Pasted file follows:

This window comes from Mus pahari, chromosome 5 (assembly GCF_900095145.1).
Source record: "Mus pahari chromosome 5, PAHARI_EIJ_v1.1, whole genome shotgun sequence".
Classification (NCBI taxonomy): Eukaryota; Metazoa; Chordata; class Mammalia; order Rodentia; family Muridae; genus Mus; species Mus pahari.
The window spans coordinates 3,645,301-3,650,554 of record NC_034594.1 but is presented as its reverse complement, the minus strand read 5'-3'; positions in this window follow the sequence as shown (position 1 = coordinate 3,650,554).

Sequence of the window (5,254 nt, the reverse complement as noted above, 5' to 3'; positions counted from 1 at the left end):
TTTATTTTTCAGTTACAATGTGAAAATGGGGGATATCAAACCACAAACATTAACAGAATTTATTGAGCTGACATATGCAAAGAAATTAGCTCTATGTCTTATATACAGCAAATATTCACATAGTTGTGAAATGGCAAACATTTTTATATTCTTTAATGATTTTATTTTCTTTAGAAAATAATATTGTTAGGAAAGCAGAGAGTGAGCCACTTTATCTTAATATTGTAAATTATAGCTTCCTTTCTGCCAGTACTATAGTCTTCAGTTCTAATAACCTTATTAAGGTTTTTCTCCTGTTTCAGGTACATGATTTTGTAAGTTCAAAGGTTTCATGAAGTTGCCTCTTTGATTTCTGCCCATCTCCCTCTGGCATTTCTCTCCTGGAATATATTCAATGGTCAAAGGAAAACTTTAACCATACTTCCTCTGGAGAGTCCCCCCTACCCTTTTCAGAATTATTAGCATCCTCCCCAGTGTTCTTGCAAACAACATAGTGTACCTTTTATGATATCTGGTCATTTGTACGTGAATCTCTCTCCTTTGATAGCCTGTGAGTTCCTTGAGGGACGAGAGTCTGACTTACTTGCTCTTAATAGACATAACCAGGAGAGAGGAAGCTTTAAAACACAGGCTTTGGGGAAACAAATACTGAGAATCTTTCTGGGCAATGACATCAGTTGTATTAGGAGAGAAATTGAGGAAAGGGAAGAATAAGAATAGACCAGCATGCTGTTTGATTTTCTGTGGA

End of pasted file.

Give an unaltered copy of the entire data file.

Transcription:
This window comes from Mus pahari, chromosome 5 (assembly GCF_900095145.1).
Source record: "Mus pahari chromosome 5, PAHARI_EIJ_v1.1, whole genome shotgun sequence".
Classification (NCBI taxonomy): Eukaryota; Metazoa; Chordata; class Mammalia; order Rodentia; family Muridae; genus Mus; species Mus pahari.
The window spans coordinates 3,645,301-3,650,554 of record NC_034594.1 but is presented as its reverse complement, the minus strand read 5'-3'; positions in this window follow the sequence as shown (position 1 = coordinate 3,650,554).

Sequence of the window (5,254 nt, the reverse complement as noted above, 5' to 3'; positions counted from 1 at the left end):
TTTATTTTTCAGTTACAATGTGAAAATGGGGGATATCAAACCACAAACATTAACAGAATTTATTGAGCTGACATATGCAAAGAAATTAGCTCTATGTCTTATATACAGCAAATATTCACATAGTTGTGAAATGGCAAACATTTTTATATTCTTTAATGATTTTATTTTCTTTAGAAAATAATATTGTTAGGAAAGCAGAGAGTGAGCCACTTTATCTTAATATTGTAAATTATAGCTTCCTTTCTGCCAGTACTATAGTCTTCAGTTCTAATAACCTTATTAAGGTTTTTCTCCTGTTTCAGGTACATGATTTTGTAAGTTCAAAGGTTTCATGAAGTTGCCTCTTTGATTTCTGCCCATCTCCCTCTGGCATTTCTCTCCTGGAATATATTCAATGGTCAAAGGAAAACTTTAACCATACTTCCTCTGGAGAGTCCCCCCTACCCTTTTCAGAATTATTAGCATCCTCCCCAGTGTTCTTGCAAACAACATAGTGTACCTTTTATGATATCTGGTCATTTGTACGTGAATCTCTCTCCTTTGATAGCCTGTGAGTTCCTTGAGGGACGAGAGTCTGACTTACTTGCTCTTAATAGACATAACCAGGAGAGAGGAAGCTTTAAAACACAGGCTTTGGGGAAACAAATACTGAGAATCTTTCTGGGCAATGACATCAGTTGTATTAGGAGAGAAATTGAGGAAAGGGAAGAATAAGAATAGACCAGCATGCTGTTTGATTTTCTGTGGA